EXECUTE dbo.TestProc;
END;
GO

With these procedures in place, let's turn STATISTICS TIME on and run the operations performed by executing either procedure without actually calling one:

-- Just procedure contents;
SET NOCOUNT ON;
SET STATISTICS TIME ON;
SELECT  TOP 100000 sao1.*
INTO    #t_Test
FROM    sys.all_objects sao1
CROSS APPLY sys.all_objects sao2;       

SELECT  TOP 100000 *
INTO    #t_Test2
FROM    sys.all_objects sao1;

DROP TABLE #t_Test;
DROP TABLE #t_Test2;
SET NOCOUNT OFF;
SET STATISTICS TIME OFF;

The output will look a little bit like this:

 SQL Server Execution Times:
   CPU time = 171 ms,  elapsed time = 305 ms.

 SQL Server Execution Times:
   CPU time = 47 ms,  elapsed time = 40 ms.

 SQL Server Execution Times:
   CPU time = 0 ms,  elapsed time = 2 ms.

 SQL Server Execution Times:
   CPU time = 0 ms,  elapsed time = 8 ms.

 SQL Server Execution Times:
   CPU time = 0 ms,  elapsed time = 0 ms.

Matching this all up looks as would be expected:

SET NOCOUNT ON;
SET STATISTICS TIME ON;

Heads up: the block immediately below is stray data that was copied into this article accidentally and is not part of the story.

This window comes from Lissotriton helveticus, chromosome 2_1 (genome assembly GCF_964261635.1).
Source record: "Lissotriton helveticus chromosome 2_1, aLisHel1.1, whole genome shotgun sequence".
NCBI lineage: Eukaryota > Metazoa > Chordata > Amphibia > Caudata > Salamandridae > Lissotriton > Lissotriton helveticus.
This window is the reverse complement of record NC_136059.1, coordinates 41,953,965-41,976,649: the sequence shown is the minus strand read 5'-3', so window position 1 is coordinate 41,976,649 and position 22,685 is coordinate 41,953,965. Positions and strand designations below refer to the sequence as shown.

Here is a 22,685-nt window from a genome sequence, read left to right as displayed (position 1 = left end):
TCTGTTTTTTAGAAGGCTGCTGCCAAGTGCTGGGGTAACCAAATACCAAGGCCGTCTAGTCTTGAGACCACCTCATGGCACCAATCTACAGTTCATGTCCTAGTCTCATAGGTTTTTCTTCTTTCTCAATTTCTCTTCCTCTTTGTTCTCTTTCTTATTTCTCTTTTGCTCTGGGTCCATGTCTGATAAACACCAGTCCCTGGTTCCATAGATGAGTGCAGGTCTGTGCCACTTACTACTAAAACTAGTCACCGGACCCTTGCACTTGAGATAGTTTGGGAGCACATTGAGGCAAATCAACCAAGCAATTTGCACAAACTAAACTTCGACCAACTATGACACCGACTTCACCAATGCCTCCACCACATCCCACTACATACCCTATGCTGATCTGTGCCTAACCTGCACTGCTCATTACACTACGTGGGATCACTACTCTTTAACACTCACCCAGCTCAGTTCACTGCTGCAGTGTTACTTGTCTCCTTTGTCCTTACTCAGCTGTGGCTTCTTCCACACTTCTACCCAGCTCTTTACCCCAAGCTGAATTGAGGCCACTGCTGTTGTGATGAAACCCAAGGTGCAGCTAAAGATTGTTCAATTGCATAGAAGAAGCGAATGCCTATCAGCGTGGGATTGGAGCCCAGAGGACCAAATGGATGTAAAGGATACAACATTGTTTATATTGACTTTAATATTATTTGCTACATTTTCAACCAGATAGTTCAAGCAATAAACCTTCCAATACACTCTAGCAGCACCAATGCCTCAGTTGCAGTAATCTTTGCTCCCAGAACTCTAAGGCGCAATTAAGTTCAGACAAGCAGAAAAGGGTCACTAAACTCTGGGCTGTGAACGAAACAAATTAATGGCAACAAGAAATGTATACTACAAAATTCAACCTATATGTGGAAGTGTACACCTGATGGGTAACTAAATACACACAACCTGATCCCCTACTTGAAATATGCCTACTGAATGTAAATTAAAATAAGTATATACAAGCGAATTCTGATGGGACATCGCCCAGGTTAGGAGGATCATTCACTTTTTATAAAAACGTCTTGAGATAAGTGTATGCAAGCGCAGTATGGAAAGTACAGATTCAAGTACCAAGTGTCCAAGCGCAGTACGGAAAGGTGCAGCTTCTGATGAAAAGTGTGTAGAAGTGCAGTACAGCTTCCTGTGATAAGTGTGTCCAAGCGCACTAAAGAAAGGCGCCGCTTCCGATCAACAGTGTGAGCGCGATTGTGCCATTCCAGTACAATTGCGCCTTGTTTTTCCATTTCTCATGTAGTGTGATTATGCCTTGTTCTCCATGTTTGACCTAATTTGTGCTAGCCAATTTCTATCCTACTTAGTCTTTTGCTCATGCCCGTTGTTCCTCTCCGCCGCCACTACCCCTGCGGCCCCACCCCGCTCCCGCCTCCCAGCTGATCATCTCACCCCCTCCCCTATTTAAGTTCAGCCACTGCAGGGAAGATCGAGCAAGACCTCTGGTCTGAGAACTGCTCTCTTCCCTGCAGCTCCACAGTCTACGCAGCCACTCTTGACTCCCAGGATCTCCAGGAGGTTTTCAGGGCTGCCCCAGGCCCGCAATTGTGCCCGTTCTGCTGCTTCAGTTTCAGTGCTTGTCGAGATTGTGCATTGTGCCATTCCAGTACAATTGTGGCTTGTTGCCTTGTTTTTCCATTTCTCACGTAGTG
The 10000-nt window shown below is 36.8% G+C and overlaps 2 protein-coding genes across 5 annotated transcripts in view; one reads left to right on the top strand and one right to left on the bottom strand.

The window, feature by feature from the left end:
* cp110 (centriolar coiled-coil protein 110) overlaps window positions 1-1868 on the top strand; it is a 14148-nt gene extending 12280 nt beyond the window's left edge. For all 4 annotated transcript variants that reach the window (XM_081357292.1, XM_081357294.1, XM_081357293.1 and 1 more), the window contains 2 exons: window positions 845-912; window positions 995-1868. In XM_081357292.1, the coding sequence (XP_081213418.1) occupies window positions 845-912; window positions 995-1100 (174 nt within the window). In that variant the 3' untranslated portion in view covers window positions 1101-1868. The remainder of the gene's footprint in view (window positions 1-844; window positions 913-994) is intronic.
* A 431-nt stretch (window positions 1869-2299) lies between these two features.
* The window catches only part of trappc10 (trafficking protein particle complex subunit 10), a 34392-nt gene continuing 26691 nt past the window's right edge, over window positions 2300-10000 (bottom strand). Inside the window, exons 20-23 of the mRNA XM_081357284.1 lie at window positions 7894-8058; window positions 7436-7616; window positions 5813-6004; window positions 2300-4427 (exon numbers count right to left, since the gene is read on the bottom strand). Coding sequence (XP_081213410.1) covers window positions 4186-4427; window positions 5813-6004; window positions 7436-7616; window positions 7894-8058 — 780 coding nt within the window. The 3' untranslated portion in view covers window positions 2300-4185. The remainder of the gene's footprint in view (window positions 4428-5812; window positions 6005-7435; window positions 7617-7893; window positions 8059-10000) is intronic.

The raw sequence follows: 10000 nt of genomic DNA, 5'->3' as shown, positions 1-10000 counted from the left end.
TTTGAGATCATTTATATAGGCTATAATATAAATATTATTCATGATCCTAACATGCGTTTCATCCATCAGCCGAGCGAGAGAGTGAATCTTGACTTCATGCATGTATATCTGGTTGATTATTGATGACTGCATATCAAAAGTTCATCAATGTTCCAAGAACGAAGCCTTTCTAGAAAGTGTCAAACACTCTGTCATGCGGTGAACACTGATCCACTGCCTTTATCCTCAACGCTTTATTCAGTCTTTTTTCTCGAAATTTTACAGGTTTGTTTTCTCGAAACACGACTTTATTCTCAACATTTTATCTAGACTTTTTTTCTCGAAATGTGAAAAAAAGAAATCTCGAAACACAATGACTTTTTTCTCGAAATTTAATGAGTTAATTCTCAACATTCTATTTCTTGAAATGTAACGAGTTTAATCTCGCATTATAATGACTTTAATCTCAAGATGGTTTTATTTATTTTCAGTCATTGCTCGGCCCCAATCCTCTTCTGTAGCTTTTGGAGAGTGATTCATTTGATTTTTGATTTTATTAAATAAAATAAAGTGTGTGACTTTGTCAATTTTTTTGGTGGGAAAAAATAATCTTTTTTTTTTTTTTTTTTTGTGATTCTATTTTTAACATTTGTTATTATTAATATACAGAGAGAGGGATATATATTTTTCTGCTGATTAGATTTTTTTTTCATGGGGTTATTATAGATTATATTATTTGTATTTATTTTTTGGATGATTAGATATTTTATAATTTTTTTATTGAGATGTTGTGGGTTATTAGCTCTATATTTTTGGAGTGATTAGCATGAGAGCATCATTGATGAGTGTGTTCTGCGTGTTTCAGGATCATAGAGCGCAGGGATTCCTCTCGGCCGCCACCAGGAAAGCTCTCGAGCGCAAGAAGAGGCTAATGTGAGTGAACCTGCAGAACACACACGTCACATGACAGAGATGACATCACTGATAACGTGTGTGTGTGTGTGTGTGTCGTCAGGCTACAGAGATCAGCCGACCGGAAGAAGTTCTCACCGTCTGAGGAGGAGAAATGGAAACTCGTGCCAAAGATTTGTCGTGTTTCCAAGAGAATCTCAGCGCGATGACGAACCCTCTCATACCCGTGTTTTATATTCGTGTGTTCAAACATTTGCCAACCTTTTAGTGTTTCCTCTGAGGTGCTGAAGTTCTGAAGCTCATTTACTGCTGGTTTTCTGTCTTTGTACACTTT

-- Statistics will now start being reported;
SELECT  TOP 100000 sao1.*
INTO    #t_Test
FROM    sys.all_objects sao1
CROSS APPLY sys.all_objects sao2;       

SQL Server Execution Times: CPU time = 171 ms, elapsed time = 305 ms.

SELECT  TOP 100000 *
INTO    #t_Test2
FROM    sys.all_objects sao1;

SQL Server Execution Times: CPU time = 47 ms, elapsed time = 40 ms.

DROP TABLE #t_Test;

SQL Server Execution Times: CPU time = 0 ms, elapsed time = 2 ms.

DROP TABLE #t_Test2;

SQL Server Execution Times: CPU time = 0 ms, elapsed time = 8 ms.

SET NOCOUNT OFF;

SQL Server Execution Times: CPU time = 0 ms, elapsed time = 0 ms.

-- Statistics will now stop being reported;
SET STATISTICS TIME OFF;

Four statements ( SELECT, SELECT, DROP, DROP ) plus a SET NOCOUNT OFF; for a fifth statement, five messages from STATISTICS TIME.

However, if we were to capture the statistics by running the procedure:

-- Procedure statistics;
SET NOCOUNT ON;
SET STATISTICS TIME ON;
EXECUTE dbo.TestProc;
SET NOCOUNT OFF;
SET STATISTICS TIME OFF;
 SQL Server Execution Times:
   CPU time = 140 ms,  elapsed time = 488 ms.

 SQL Server Execution Times:
   CPU time = 47 ms,  elapsed time = 40 ms.

 SQL Server Execution Times:
   CPU time = 0 ms,  elapsed time = 1 ms.

 SQL Server Execution Times:
   CPU time = 0 ms,  elapsed time = 0 ms.

 SQL Server Execution Times:
   CPU time = 187 ms,  elapsed time = 529 ms.

 SQL Server Execution Times:
   CPU time = 0 ms,  elapsed time = 0 ms.